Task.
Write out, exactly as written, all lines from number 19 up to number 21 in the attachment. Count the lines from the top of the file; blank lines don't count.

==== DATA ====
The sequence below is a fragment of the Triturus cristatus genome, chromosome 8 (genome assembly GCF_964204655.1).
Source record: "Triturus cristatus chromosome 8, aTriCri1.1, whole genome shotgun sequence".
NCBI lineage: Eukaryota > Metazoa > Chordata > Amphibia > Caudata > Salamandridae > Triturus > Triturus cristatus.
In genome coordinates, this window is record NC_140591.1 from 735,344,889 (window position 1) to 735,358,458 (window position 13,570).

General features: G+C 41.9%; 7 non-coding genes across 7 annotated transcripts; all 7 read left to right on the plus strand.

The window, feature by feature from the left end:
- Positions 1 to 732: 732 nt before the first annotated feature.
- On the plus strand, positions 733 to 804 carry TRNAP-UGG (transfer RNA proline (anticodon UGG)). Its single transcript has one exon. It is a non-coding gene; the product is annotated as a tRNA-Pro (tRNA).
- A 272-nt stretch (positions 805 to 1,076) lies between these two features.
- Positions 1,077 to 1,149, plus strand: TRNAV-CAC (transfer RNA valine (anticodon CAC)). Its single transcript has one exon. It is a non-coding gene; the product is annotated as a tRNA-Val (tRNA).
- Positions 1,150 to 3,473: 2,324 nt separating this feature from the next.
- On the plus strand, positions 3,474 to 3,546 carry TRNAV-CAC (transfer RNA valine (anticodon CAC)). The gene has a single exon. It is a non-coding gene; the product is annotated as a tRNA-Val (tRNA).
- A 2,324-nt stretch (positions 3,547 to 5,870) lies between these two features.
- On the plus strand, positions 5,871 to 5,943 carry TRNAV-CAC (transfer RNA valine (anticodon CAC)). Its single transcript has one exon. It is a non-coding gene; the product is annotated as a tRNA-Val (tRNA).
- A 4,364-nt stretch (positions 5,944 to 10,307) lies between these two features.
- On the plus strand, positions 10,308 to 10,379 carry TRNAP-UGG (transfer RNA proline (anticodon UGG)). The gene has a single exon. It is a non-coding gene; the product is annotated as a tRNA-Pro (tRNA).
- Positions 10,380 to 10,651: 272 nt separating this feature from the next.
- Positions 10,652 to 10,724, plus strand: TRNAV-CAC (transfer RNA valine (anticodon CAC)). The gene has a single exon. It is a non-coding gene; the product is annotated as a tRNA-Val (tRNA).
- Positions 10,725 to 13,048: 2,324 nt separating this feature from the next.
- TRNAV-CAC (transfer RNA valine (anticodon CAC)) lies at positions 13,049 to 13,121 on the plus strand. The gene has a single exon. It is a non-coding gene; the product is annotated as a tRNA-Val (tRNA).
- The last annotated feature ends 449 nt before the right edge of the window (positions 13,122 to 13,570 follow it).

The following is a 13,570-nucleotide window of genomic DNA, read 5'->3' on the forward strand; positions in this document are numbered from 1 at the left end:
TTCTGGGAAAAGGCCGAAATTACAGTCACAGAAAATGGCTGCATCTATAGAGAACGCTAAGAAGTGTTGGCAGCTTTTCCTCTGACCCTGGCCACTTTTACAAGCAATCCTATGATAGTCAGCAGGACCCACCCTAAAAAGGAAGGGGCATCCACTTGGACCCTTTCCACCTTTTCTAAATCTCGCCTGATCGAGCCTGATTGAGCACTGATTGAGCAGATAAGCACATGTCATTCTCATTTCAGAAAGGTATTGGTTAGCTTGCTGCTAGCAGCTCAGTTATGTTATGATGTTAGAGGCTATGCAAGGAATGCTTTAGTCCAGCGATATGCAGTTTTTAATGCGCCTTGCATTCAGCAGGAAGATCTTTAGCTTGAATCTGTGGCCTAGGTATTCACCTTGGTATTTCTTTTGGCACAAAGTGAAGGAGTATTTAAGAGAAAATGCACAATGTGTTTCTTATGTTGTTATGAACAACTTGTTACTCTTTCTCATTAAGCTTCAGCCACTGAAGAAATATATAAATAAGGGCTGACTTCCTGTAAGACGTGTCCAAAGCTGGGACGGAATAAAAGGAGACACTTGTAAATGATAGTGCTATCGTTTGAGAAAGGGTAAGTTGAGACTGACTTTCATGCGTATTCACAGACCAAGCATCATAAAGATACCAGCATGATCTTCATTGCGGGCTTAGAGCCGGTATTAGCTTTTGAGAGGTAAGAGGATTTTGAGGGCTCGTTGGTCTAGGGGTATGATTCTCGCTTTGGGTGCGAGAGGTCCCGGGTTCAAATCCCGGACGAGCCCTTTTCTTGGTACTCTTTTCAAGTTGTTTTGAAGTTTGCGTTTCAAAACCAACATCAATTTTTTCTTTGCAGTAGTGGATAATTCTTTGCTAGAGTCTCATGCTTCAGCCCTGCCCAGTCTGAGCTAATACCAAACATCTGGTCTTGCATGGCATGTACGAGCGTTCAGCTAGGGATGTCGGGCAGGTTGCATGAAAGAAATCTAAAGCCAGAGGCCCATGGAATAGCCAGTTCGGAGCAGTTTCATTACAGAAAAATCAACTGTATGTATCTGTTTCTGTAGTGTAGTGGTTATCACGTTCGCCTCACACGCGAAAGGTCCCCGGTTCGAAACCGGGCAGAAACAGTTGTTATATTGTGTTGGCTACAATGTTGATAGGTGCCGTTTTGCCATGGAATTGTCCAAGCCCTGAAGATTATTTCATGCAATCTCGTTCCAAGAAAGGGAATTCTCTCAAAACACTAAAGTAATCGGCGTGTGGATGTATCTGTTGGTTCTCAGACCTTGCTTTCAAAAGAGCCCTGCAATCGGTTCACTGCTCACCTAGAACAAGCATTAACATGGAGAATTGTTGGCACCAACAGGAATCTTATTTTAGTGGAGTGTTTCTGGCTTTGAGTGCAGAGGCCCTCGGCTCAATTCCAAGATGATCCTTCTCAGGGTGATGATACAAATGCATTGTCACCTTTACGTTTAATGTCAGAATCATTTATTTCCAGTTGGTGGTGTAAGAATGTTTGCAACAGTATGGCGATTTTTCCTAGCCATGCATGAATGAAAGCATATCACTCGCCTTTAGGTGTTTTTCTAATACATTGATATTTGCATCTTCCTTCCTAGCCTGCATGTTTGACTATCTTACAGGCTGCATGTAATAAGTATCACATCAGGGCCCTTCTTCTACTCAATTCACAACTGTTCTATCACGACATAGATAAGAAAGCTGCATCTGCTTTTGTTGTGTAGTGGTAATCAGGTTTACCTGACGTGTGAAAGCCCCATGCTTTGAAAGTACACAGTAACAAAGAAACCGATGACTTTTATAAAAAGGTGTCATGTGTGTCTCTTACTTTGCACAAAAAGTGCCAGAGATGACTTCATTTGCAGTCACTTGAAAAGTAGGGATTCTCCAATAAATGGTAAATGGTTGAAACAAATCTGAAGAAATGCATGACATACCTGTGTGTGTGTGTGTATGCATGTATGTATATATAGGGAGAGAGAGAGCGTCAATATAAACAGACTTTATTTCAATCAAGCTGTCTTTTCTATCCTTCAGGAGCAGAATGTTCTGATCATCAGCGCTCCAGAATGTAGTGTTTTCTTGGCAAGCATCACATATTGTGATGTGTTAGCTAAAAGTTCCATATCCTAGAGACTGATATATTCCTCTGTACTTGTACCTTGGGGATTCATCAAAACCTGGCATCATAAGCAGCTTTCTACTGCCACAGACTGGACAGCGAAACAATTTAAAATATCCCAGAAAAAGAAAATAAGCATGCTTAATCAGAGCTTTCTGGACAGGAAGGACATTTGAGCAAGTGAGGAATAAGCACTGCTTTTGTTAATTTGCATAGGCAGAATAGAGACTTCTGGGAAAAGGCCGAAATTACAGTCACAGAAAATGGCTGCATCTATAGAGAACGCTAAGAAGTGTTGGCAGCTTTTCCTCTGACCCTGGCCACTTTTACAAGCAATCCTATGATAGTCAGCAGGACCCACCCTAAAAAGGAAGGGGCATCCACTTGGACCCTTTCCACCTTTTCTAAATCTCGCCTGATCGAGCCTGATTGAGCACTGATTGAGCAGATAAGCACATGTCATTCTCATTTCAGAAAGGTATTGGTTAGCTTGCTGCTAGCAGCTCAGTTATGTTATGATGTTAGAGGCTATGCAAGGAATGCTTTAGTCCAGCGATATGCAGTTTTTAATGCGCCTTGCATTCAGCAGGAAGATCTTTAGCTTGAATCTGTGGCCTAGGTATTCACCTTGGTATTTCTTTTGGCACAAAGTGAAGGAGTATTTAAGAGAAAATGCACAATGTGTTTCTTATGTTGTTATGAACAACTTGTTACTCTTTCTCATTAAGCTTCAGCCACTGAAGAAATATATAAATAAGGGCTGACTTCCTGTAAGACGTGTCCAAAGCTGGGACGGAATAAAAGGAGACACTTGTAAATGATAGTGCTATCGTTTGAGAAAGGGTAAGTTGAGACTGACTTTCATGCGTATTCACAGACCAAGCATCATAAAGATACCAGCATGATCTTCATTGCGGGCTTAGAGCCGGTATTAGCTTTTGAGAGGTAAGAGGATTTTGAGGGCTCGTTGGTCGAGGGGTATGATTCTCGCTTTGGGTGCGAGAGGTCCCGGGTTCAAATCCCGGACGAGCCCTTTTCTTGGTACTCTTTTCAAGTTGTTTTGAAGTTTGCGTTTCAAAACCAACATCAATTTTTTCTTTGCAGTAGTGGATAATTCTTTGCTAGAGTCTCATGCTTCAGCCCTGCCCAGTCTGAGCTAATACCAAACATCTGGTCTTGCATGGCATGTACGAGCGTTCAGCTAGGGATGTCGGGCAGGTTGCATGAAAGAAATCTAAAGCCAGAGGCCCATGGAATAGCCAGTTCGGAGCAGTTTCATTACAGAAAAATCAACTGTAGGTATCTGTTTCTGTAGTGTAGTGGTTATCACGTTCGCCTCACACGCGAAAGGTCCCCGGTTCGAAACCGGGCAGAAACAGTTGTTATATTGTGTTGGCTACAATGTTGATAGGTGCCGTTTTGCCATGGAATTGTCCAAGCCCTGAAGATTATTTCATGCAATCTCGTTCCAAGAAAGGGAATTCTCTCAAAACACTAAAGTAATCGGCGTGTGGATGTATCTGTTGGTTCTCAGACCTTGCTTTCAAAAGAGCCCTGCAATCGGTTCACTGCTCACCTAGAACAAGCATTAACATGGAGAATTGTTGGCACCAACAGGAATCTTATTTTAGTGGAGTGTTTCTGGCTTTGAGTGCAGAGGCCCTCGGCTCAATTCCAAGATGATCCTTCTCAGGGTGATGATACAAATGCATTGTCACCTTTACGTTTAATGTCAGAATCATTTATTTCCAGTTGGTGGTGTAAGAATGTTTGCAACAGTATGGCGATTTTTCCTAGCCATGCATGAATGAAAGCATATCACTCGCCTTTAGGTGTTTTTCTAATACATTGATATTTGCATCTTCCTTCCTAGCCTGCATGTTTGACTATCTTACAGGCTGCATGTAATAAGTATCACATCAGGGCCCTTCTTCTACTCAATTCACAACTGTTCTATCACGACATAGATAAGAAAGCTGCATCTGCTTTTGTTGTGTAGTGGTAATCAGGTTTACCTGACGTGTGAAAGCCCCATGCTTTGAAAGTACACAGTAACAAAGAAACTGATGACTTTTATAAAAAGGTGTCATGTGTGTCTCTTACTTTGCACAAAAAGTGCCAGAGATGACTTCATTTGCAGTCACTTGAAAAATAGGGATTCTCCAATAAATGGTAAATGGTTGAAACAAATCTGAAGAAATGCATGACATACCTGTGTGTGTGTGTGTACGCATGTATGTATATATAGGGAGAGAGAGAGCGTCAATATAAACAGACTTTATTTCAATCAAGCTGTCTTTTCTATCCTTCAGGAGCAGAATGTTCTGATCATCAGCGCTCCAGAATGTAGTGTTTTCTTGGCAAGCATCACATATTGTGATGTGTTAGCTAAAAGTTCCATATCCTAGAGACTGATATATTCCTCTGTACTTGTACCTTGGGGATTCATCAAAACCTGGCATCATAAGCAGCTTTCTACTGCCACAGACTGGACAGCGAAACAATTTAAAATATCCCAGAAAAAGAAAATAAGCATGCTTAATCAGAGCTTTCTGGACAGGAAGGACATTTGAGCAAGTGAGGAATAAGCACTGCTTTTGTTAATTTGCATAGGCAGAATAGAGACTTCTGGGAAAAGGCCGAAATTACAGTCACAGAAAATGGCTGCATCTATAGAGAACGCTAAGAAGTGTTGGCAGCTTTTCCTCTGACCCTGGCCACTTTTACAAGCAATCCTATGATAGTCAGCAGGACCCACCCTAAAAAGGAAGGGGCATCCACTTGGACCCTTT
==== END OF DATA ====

- Positions 10,725 to 13,048: 2,324 nt separating this feature from the next.
- TRNAV-CAC (transfer RNA valine (anticodon CAC)) lies at positions 13,049 to 13,121 on the plus strand. The gene has a single exon. It is a non-coding gene; the product is annotated as a tRNA-Val (tRNA).
- The last annotated feature ends 449 nt before the right edge of the window (positions 13,122 to 13,570 follow it).